This is what I am trying to show with my experiment: to demonstrate that it can be done, that two adults CAN eat well on $10 a day, and likely even less.

How To Start

I used the local Co-op food store and their sales flyer each week for 4 weeks. The food at the co-op here is more expensive than larger grocery chains in the big city, but my point is to be able to shop where you are and still eat well. The food had to be non-processed (food that has multiple ingredients but could be canned or frozen if it only has one ingredient.), and thus good food. Some was on sale and some wasn’t.

The daily food purchases for Day One and Day Two are as follows:

Day 1: Eggs, Butter, Pasta (made from white flour, not great but that is what we used for now), Salt.

From this you could eat for the day and if you did have some condiments left over from previous purchases of food (ketchup, mustard, oregano, basil, garlic, etc) you could use those to spruce things up.

At our food store, this all cost $9.54 cents. At other stores you could get it for less, I’m sure, but that is not part of the project. The point is use what is available. The belief is often that you can’t eat well and cheap, locally.

Day 2: Carrots, Bananas, Potatoes, Onion, Barley. Cost: $10.00

With the ingredients from these two days, I made a vegetable soup that was unbelieveably good. I expect that some people don’t know how to make soup from scratch, and therefore think that they have to buy canned and therefore can’t eat well. We figured out that our soup cost us 38 cents a serving while a store brand, canned, cream of mushroom soup cost about 24 cents. However the nutritional content of the canned soup is clearly lower.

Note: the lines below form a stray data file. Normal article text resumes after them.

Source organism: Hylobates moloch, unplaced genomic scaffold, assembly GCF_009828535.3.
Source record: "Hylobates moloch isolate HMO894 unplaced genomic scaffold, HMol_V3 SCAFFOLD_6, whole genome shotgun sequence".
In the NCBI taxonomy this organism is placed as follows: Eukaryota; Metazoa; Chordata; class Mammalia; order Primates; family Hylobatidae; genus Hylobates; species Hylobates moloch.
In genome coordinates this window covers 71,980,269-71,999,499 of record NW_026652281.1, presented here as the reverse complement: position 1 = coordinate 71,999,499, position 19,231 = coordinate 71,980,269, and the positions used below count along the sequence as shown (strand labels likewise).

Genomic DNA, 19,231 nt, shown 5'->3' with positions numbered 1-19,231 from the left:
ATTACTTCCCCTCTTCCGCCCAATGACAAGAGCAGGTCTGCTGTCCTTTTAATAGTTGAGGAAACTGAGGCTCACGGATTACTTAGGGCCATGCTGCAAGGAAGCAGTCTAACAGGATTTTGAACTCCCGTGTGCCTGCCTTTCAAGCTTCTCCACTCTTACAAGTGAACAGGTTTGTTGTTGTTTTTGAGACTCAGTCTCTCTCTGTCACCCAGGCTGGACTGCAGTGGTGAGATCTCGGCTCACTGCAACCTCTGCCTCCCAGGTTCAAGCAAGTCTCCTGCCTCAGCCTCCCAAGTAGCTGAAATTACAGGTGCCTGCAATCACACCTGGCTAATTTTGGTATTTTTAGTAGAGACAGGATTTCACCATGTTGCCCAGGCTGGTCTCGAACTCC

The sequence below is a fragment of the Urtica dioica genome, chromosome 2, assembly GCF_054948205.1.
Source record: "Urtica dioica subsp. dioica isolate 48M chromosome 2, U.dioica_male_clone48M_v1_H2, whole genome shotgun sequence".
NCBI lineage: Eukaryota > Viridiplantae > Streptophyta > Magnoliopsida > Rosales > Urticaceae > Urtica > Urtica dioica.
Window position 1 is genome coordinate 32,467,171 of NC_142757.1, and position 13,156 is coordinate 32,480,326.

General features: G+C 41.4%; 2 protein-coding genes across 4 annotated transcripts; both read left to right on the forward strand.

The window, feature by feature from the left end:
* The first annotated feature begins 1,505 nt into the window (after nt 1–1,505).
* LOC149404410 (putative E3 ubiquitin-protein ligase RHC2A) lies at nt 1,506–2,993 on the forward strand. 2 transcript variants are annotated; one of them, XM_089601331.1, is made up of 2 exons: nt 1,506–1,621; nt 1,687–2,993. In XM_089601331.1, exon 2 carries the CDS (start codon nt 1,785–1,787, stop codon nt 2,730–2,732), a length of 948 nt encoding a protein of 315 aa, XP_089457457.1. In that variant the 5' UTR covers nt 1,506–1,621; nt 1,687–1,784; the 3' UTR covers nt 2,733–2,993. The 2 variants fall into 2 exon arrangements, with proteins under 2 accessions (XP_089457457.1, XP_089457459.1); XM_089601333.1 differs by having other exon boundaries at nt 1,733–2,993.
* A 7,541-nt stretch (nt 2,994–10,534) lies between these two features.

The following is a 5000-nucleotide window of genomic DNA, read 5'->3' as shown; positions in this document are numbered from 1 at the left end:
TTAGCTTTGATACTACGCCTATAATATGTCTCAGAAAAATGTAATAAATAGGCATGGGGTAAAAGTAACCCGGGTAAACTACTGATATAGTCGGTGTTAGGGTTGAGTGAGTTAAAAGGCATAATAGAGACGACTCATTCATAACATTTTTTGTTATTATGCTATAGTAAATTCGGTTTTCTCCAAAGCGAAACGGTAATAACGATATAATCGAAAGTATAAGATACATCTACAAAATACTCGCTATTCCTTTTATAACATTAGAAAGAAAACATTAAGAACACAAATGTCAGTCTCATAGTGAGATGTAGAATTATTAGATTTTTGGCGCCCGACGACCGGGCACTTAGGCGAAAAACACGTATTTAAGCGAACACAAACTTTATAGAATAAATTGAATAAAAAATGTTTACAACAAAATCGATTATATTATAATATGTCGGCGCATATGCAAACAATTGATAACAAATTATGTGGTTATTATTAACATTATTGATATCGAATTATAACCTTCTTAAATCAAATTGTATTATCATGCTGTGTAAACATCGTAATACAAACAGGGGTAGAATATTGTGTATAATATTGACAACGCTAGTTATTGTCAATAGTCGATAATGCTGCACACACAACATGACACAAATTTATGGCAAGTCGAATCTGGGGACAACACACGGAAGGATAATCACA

One may wonder how this food can sustain you for days but what actually happens is that you build up your stock of food over the week and then weeks, and you are able to continue eating well day after day. Maybe the first day or two isn’t ideal, but when you are considering eating nothing as opposed to this, it looks ok. And fast food always costs more.

So the point of all this is to, again, show that you can eat well for little money IF you can use your creativity and figure out how to use the food that is available to purchase. I figure it is often the lack of knowledge in how to cook real food that contributes to eating poorly. Just my thoughts.

day 2 food

Make Your Own Ketchup

We make our own ketchup. It was is easy to do I will never buy any again. The taste is excellent especially with homegrown fried potatoes.

Ingredients for homemade ketchup:

Tomatoes – grow your own

Vinegar – make your own

Onions or onion powder – grow or make your own

Sweetener – we use honey sourced locally

Salt – buy or make your own

Optional: A dash of cloves – I use it because I have some already but I wouldn’t go out and buy any especially for this. Ketchup can be made without it. Be careful how much you use though – it is very potent.

The Method

Cook the tomatoes well and press them through a sieve to remove the seeds and skins if you haven’t already removed them.

Into the tomatoes add sweetener – lots. Ketchup is very sweet so taste test often as you add this.

Add the salt and vinegar. These will be added in less amounts than the sweetener.

Add the onions or onion powder. We use small multiplier onions. We add them by grating them on a very fine grater directly into the ketchup. That way you get the full flavour of the onion, but not chunks of it. It blends in nicely.

Add the garlic powder to taste.

If you use cloves, add it last. Be SSSOOOO careful not to put too much. You only need a small DASH of it. I get heartburn from cloves in ketchup so if I put ANY it is the smallest pinch.

Add these ingredients to taste slowly. You won’t get the full flavour of the ketchup until it cools so this can be a long process.